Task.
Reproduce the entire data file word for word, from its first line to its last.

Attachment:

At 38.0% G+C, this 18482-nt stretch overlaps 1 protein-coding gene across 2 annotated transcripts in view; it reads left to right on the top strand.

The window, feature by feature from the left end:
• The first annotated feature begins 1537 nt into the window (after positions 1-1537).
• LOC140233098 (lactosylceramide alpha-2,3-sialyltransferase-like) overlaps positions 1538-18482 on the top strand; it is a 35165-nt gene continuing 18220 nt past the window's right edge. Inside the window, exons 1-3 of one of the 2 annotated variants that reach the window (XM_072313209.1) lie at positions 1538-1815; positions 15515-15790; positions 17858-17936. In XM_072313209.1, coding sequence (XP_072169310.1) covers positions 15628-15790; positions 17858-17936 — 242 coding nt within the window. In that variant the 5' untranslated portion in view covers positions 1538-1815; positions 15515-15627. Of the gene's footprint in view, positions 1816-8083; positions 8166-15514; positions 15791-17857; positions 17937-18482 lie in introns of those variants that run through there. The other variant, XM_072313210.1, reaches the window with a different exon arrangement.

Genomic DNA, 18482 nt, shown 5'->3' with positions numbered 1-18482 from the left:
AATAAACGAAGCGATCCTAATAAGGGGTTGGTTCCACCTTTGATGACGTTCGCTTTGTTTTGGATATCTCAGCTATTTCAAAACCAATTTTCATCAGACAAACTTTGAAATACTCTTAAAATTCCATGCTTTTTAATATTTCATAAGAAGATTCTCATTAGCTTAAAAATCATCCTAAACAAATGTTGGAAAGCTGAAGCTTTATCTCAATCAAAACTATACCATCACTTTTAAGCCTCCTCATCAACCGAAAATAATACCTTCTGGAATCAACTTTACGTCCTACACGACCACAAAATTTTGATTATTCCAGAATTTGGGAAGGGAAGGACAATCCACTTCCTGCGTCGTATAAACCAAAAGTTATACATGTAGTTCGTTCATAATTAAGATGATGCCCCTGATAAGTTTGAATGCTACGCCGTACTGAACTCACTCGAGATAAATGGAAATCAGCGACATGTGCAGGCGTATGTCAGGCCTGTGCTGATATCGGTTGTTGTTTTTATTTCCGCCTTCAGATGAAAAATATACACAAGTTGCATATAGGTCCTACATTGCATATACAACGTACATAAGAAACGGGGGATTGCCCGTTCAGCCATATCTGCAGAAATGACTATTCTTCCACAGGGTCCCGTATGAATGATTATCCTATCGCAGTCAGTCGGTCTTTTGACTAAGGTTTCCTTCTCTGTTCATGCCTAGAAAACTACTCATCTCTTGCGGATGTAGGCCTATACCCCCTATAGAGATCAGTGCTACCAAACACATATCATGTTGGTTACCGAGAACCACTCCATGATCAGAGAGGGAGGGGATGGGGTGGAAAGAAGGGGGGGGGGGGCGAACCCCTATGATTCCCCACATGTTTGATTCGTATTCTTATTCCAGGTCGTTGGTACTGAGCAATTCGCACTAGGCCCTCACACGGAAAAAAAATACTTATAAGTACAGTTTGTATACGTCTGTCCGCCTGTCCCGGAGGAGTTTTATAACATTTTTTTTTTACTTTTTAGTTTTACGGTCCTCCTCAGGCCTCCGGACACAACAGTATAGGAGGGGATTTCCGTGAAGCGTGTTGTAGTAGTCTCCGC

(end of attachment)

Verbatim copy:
At 38.0% G+C, this 18482-nt stretch overlaps 1 protein-coding gene across 2 annotated transcripts in view; it reads left to right on the top strand.

The window, feature by feature from the left end:
• The first annotated feature begins 1537 nt into the window (after positions 1-1537).
• LOC140233098 (lactosylceramide alpha-2,3-sialyltransferase-like) overlaps positions 1538-18482 on the top strand; it is a 35165-nt gene continuing 18220 nt past the window's right edge. Inside the window, exons 1-3 of one of the 2 annotated variants that reach the window (XM_072313209.1) lie at positions 1538-1815; positions 15515-15790; positions 17858-17936. In XM_072313209.1, coding sequence (XP_072169310.1) covers positions 15628-15790; positions 17858-17936 — 242 coding nt within the window. In that variant the 5' untranslated portion in view covers positions 1538-1815; positions 15515-15627. Of the gene's footprint in view, positions 1816-8083; positions 8166-15514; positions 15791-17857; positions 17937-18482 lie in introns of those variants that run through there. The other variant, XM_072313210.1, reaches the window with a different exon arrangement.

Genomic DNA, 18482 nt, shown 5'->3' with positions numbered 1-18482 from the left:
AATAAACGAAGCGATCCTAATAAGGGGTTGGTTCCACCTTTGATGACGTTCGCTTTGTTTTGGATATCTCAGCTATTTCAAAACCAATTTTCATCAGACAAACTTTGAAATACTCTTAAAATTCCATGCTTTTTAATATTTCATAAGAAGATTCTCATTAGCTTAAAAATCATCCTAAACAAATGTTGGAAAGCTGAAGCTTTATCTCAATCAAAACTATACCATCACTTTTAAGCCTCCTCATCAACCGAAAATAATACCTTCTGGAATCAACTTTACGTCCTACACGACCACAAAATTTTGATTATTCCAGAATTTGGGAAGGGAAGGACAATCCACTTCCTGCGTCGTATAAACCAAAAGTTATACATGTAGTTCGTTCATAATTAAGATGATGCCCCTGATAAGTTTGAATGCTACGCCGTACTGAACTCACTCGAGATAAATGGAAATCAGCGACATGTGCAGGCGTATGTCAGGCCTGTGCTGATATCGGTTGTTGTTTTTATTTCCGCCTTCAGATGAAAAATATACACAAGTTGCATATAGGTCCTACATTGCATATACAACGTACATAAGAAACGGGGGATTGCCCGTTCAGCCATATCTGCAGAAATGACTATTCTTCCACAGGGTCCCGTATGAATGATTATCCTATCGCAGTCAGTCGGTCTTTTGACTAAGGTTTCCTTCTCTGTTCATGCCTAGAAAACTACTCATCTCTTGCGGATGTAGGCCTATACCCCCTATAGAGATCAGTGCTACCAAACACATATCATGTTGGTTACCGAGAACCACTCCATGATCAGAGAGGGAGGGGATGGGGTGGAAAGAAGGGGGGGGGGGGCGAACCCCTATGATTCCCCACATGTTTGATTCGTATTCTTATTCCAGGTCGTTGGTACTGAGCAATTCGCACTAGGCCCTCACACGGAAAAAAAATACTTATAAGTACAGTTTGTATACGTCTGTCCGCCTGTCCCGGAGGAGTTTTATAACATTTTTTTTTTACTTTTTAGTTTTACGGTCCTCCTCAGGCCTCCGGACACAACAGTATAGGAGGGGATTTCCGTGAAGCGTGTTGTAGTAGTCTCCGC